Introduction: Surviving Health Costs to Retire: Health (and Retirement) Savings Accounts
New topic 2016-03-08 22:42:53 description
This is the second of several volumes on rearranging the pieces of lifetime healthcare financing. Without adding substantial sums of money, it begins to appear an entire lifetime of healthcare, plus the extended longevity it provides might be paid for with rearrangements of what we already spend. It's a hope, not a promise.
One consideration is not ready for incorporation into the scheme, however. The working years of life, from age 25 to 65, are covered by disputed and undisputed portions of the Affordable Care Act, pending lawsuits before the federal courts, and the political positions of the two political parties about how they should be modified or repealed. Essentially, we have not decided how much working people should directly contribute to their own retirement, or what they must give up to do it.
This plan treats extended longevity and retirement costs as inherent costs of improved medical treatment, acknowledging the wide variety of opinions about defining a basic, a modest, or an overly generous retirement income. Without substantial resolution of these two gaps in the plans, it seems impractical to suggest lifetime financial coverages. Therefore, the Affordable Care Act is treated here as revenue neutral, and retirement income becomes whatever falls out of other plans, plus whatever the individual manages to accumulate, on his own. We all must continue to "plan" for our retirement by saving more than we think it will cost. That's the theory; the reality is, many or most Americans just "plan" to muddle through. That's only workable for a few more years. Eventually, we must decide whether to sacrifice retirement in order to preserve the Affordable Care Act, or the reverse.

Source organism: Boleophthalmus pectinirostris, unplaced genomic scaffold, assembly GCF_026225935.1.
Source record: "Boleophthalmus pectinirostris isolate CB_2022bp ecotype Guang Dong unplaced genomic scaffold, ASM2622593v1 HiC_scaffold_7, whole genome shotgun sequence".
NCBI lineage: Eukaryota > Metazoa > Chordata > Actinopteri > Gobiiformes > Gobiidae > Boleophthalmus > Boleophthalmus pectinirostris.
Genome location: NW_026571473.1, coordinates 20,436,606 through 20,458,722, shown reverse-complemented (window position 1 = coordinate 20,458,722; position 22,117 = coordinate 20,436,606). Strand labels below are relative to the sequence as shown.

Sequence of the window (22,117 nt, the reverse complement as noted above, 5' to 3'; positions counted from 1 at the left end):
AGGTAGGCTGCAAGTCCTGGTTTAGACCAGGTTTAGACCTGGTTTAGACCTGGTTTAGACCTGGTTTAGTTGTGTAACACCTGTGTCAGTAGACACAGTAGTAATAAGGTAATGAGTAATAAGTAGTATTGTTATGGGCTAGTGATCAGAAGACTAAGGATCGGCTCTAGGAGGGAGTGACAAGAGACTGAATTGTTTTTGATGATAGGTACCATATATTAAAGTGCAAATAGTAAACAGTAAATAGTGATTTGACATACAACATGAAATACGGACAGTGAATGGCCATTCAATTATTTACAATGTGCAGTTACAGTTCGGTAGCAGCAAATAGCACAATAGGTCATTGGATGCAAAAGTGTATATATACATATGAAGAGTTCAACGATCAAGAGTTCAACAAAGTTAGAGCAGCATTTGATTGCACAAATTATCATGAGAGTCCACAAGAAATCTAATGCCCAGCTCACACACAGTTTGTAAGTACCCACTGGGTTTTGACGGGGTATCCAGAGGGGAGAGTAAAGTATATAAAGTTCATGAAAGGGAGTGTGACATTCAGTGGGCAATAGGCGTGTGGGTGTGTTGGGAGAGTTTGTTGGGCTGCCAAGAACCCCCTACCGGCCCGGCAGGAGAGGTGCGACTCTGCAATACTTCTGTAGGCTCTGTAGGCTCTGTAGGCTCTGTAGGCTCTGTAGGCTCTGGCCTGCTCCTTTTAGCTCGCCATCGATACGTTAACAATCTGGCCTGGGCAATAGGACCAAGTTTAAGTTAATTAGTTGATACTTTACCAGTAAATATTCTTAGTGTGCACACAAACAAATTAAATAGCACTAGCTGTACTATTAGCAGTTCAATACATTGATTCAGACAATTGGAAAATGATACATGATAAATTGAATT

The technical toolbox of alternative revenue sources for retirement is not exhausted, however. (1.-2.) We have not specified the direction of the remaining three-quarters of the Medicare withholding tax, nor the Medicare premiums. (3.) Under this plan, working-age persons make minor direct contributions toward their own retirement, and shift the cost later, down the road. (4.) The last-years-of-life rearrangement would pay for half of Medicare's 20-year cost by expanding to the last four years of life (That's half of Medicare's 20-year cost in exchange for 20% of its revenue). (5.) Reduction of premiums for employer-based health insurance can actually be anticipated from shifting obstetrical costs to the baby, reducing childhood health costs from the employed parents. (6.) Similarly reduced Medicare deficits, now financed by bond sales to foreigners, should ease the government cost of healthcare. (7.) Even though group health insurance is heavily subsidized by employer tax deductions, the deductions are not entirely free, and employers should benefit. (8.) If savings of this sort are shifted to younger age groups and saved at compound interest, one could expect substantial contributions to retirement income to result. (9.) A rather small transfer of the foregoing savings to a contingency fund (begun at birth) should ease the competition for allocation of investment income between the public and its financial agents. There can be optimism, therefore, that the discord and unexpected reversals of such an elaborate scheme, can eventually be overcome by the basic axiom of compound interest. Start saving younger, in order to save for a longer time.